Monet’s Watercolor Lilies Lesson Plan

Monet’s Watercolor Lilies Lesson Plan


[MUSIC PLAYING] French impressionist painter
Claude Monet’s water lilies are featured in more than
250 of his oil paintings. These works depict the flower
garden at his home in Giverny and were the main focus
of his artistic production during the last 30
years of his life. I’m going to show you how to
create a classroom Giverny garden by arranging watercolor
paper petals into overlapping layers and applying
liquid watercolors using a variety of techniques. As in nature, no two
flowers will bloom alike. First, observe Monet’s
water lilies, discovering the use of color and texture. For this project, I’m using
Blick Student Watercolor Paper, which comes in 22
by 30 inch sheets. Cut a portion of the
paper into eight sections to make seven and a
half by 11 inch pieces. Each student will
need five pieces of this size to make a flower. Plan on using one
full sheet per flower. The remaining
portion of the paper can be cut into six sections to
make 10 inch by 11 inch pieces. And these will be used to
make the lily pad at the end. Choose one or two
base paint colors and apply Blick Liquid
Watercolors using a large brush to cover broad areas. And experiment with
your watercolor application by spraying,
dripping, mopping watercolors onto the paper. This is really a time to
explore different techniques, such as a wet on dry. That is where wet paint
is applied to dry paper. It allows for some
brushing marks. And then there’s wet on wet. Start with water. Wet out the paper. Then apply a liquid watercolor. Notice how that makes a very
different mark from here. Next we can experiment with
a dry brush on wet paper. Start by wetting out
your paper again. Then using a towel or cloth,
try to get as much moisture out of your brush as possible. Pick up only a
little bit of color. Blot it first, then
make your mark. You can also try a graduated
wash, where you start out with a very dark
concentrated color and let the color lighten. To do that, mix your
color with water, and then further dilute
that color with more water so that you can blend from fully
concentrated down the line. And finally, you can use
Brusho Crystals and water to add a little bit of sparkle
and color to your piece. The lily petals can be
any size, but as a guide, a template has been provided
with the full lesson plan PDF at dickblick.com. You’re going to want to cut
eight small, 11 medium, and 11 large pedals from
your watercolor paper. And I have some dry paper here. I’m stacking about
four sheets together to make four large petals. So after you’ve cut your
petals, stock a few together. Cut a one or two inch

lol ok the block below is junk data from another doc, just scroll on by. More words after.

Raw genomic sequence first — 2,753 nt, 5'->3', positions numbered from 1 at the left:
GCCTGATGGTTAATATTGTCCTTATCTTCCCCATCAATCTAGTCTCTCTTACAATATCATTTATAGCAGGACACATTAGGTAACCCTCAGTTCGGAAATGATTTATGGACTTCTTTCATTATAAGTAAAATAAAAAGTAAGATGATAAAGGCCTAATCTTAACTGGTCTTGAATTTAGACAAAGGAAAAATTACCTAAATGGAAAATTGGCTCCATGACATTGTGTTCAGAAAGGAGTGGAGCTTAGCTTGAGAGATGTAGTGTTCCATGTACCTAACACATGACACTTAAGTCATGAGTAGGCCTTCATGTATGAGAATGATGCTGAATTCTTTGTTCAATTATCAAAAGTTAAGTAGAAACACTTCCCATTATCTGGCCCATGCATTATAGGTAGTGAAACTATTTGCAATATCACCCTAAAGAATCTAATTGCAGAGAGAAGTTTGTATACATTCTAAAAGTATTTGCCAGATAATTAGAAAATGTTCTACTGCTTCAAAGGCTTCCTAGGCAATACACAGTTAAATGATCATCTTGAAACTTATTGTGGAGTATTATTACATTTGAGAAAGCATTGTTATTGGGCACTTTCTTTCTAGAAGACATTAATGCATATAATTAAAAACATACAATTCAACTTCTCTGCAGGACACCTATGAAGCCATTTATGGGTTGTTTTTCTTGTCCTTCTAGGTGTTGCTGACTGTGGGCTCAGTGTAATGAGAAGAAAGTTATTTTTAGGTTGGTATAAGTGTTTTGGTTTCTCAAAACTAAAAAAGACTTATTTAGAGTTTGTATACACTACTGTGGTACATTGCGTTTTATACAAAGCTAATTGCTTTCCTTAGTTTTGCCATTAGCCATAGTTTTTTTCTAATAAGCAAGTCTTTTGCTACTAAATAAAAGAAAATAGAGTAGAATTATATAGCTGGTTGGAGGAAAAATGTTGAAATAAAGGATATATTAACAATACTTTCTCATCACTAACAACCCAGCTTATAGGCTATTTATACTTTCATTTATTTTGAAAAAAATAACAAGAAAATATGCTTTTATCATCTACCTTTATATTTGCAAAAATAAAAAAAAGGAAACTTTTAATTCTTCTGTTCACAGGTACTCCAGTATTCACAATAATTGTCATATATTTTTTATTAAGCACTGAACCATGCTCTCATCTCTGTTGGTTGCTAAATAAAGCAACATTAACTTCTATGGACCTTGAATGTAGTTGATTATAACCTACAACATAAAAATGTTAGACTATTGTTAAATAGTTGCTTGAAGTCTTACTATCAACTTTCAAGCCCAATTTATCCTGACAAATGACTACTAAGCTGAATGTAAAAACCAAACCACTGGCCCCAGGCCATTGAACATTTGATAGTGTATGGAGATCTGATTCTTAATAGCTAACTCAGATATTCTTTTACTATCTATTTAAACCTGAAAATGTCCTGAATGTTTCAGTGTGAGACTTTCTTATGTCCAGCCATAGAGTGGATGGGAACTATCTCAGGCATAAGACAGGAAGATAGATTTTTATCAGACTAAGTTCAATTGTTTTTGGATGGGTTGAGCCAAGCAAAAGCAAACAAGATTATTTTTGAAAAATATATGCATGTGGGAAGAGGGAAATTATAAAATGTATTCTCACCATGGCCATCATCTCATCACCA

notch at the very bottom. To shape your petal,
take the two tabs you’ve created with that notch. You’re going to fold
one over the other to make a curved petal shape. The tabs can be held with a
paper clip until they’re dry. Now, you’ll want to glue
all of your petals at once and have them dry before
you assemble your flower. To assemble your flower,
start with your four inch circular base. I have some dry petals here. You want to attach the
petals to the base. Start with the largest petals by
placing a small amount of glue on the back side where
you’ve just made that tab. Position each large petal on
the outside of the circle. You’ll work your way
around the flower, attaching all of
your petals this way. Now, you do want to
leave about a one to two inch diameter in the center
of your ring of petals. After you get the
large ones glued, you’ll move onto the medium
size and then the small. But leave a little opening. Have one here with
all of its petals. So we want a little spot here,
and that is to add your stamen. And to make your
statement, we’re going to start with
the same size paper. Fold it in half lengthwise,
and cut at regular intervals to fringe it. Cut down to about
3/4 of an inch there, so they’re all still attached. Roll the paper tightly
like a cinnamon roll and glue your ends together. Just a little bit
of glue at the end. Put a bead of glue
at the bottom. Place it in the center. Now, you can curl your petals
gently around your finger, around the end of a
pencil or a paintbrush to give it a more natural look. Create your lily pad by
drawing a basic lily pad shape onto a piece of watercolor
paper and then cut it out. The water lilies can
be glued to the lily pad for final presentation. To see this lesson as a PDF
with step by step instruction, a full list of materials, as
well as national standards, visit dickblick.com. You will find hundreds more
free lessons and videos there as well.

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